EU Commission welcomes Greek list as 'valid starting point'
BRUSSELS (AP) An official at the European Union's executive branch said Tuesday that the list of reform measures Greece has sent to its creditors in order to get final approval for a 4-month bailout extension "is sufficiently comprehensive to be a valid starting point."
The official, who spoke on condition of anonymity because of the sensitivity of the negotiations, said the Commission was "notably encouraged by the strong commitment to combat tax evasion and corruption." The official also said the arrival of the list was "preceded by constructive exchanges over the weekend between the Greek authorities and representatives of the Commission and the other institutions."
The positive soundings have helped Greek shares rally strongly Tuesday, with the main stock index up 6.4 percent in late-morning trading.
Caught between its campaign pledges and pressure from creditors, Greece's left-wing Syriza government delivered the list on the cusp of Monday night's deadline. The government was asked to present a list last Friday at a meeting of the 19 finance ministers of the eurozone so its bailout request could be met.
Jeroen Dijsselbloem, the head of the eurogroup, told The Associated Press, that he received the list last night "on time" and that "it is being assessed at the moment by the institutions." A teleconference of the eurozone finance ministers could take place later, he added, if the representatives from the Commission, European Central Bank and International Monetary Fund are positive on the reform plans.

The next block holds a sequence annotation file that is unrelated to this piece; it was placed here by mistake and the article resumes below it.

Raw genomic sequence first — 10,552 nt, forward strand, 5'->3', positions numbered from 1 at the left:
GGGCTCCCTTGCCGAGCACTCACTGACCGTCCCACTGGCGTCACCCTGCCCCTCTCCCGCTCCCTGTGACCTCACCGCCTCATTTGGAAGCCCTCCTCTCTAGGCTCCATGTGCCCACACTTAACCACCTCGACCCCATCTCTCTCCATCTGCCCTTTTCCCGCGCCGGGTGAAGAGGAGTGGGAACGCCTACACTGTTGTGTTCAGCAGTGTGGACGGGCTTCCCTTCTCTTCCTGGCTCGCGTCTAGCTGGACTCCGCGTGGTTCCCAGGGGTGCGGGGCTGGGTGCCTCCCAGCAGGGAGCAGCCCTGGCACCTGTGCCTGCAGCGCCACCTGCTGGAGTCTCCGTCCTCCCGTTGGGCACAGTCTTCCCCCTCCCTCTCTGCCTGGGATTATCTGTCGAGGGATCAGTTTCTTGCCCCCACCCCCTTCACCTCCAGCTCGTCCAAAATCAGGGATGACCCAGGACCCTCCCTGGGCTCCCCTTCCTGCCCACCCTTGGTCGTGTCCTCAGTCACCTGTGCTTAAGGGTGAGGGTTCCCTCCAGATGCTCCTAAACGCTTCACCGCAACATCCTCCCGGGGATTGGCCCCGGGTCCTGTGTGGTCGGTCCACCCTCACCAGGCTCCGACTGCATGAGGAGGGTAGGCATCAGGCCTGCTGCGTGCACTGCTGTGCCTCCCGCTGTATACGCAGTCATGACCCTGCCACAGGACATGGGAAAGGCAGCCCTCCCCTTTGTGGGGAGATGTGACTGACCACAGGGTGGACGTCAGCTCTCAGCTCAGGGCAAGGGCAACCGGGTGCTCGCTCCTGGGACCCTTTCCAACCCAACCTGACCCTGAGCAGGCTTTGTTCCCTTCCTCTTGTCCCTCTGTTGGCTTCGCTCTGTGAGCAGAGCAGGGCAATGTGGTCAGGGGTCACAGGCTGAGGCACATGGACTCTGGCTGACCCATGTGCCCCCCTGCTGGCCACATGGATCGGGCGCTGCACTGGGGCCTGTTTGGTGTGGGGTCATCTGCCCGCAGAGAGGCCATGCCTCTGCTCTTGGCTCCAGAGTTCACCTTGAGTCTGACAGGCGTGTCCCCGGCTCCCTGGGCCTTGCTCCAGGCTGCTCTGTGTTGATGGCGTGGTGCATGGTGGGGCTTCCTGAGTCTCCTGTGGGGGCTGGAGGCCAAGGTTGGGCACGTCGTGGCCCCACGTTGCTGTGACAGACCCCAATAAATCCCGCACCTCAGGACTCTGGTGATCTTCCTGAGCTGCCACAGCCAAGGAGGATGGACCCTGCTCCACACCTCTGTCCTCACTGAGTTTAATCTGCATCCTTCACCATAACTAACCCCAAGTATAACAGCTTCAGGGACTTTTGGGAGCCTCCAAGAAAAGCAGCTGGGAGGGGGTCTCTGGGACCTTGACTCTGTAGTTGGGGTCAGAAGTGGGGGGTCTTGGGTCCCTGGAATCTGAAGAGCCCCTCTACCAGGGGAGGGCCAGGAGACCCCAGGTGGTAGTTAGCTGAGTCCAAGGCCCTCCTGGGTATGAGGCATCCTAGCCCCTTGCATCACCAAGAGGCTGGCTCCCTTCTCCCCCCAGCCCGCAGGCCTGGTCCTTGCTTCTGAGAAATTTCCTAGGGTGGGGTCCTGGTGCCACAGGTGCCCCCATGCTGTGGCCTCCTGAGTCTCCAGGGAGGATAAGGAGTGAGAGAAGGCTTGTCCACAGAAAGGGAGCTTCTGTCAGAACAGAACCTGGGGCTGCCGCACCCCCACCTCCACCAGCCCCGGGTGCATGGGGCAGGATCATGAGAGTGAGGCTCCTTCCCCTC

Dijsselbloem hoped that developments Tuesday will "contribute to restoring trust between all parties and help to get the recovery in Greece back on track."
"It's crucial to stabilize the situation in Greece, allowing us time to work on future cooperation with Greece and bridging this period," Dijsselbloem told EU legislators.
Greek government spokesman Gavriil Sakellaridis said that the list of reforms was based on the governing Syriza party's campaign pledge to address the "humanitarian crisis." Reforms are to focus on curbing tax evasion, corruption, smuggling and excessive bureaucracy while also addressing poverty caused by a six-year recession.
"We have moved ahead with what we promised before the elections and after the elections. This is not a speed race but a distance race," said Sakellaridis.
A Syriza official in Brussels said that "immediate priority" would be given to the settling of overdue debts, the protection of people with mortgage arrears as well as the ending of foreclosures of first residencies.
Derek Gatopoulos in Athens contributed to this report.
Raf Casert can be followed on Twitter at http://www.twitter.com/rcasert